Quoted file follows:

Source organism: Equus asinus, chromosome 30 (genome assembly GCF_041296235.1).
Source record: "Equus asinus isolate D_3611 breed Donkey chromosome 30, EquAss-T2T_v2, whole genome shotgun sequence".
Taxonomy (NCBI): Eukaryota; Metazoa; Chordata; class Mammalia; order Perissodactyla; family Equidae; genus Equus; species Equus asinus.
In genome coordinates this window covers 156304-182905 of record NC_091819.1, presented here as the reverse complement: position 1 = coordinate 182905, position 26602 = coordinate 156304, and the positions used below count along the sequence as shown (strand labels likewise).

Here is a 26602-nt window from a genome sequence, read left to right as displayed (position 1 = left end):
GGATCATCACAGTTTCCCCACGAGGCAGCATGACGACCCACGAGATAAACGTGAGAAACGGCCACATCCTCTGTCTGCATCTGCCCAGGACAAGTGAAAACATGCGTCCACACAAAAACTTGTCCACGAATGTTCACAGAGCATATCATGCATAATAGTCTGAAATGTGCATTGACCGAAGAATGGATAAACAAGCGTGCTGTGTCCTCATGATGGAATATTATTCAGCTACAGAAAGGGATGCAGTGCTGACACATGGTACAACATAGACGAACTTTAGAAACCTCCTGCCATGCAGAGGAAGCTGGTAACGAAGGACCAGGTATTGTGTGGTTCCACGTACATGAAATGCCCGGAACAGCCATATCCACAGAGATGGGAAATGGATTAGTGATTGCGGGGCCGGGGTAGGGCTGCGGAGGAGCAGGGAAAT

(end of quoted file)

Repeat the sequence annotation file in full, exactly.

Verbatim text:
Source organism: Equus asinus, chromosome 30 (genome assembly GCF_041296235.1).
Source record: "Equus asinus isolate D_3611 breed Donkey chromosome 30, EquAss-T2T_v2, whole genome shotgun sequence".
Taxonomy (NCBI): Eukaryota; Metazoa; Chordata; class Mammalia; order Perissodactyla; family Equidae; genus Equus; species Equus asinus.
In genome coordinates this window covers 156304-182905 of record NC_091819.1, presented here as the reverse complement: position 1 = coordinate 182905, position 26602 = coordinate 156304, and the positions used below count along the sequence as shown (strand labels likewise).

Here is a 26602-nt window from a genome sequence, read left to right as displayed (position 1 = left end):
GGATCATCACAGTTTCCCCACGAGGCAGCATGACGACCCACGAGATAAACGTGAGAAACGGCCACATCCTCTGTCTGCATCTGCCCAGGACAAGTGAAAACATGCGTCCACACAAAAACTTGTCCACGAATGTTCACAGAGCATATCATGCATAATAGTCTGAAATGTGCATTGACCGAAGAATGGATAAACAAGCGTGCTGTGTCCTCATGATGGAATATTATTCAGCTACAGAAAGGGATGCAGTGCTGACACATGGTACAACATAGACGAACTTTAGAAACCTCCTGCCATGCAGAGGAAGCTGGTAACGAAGGACCAGGTATTGTGTGGTTCCACGTACATGAAATGCCCGGAACAGCCATATCCACAGAGATGGGAAATGGATTAGTGATTGCGGGGCCGGGGTAGGGCTGCGGAGGAGCAGGGAAAT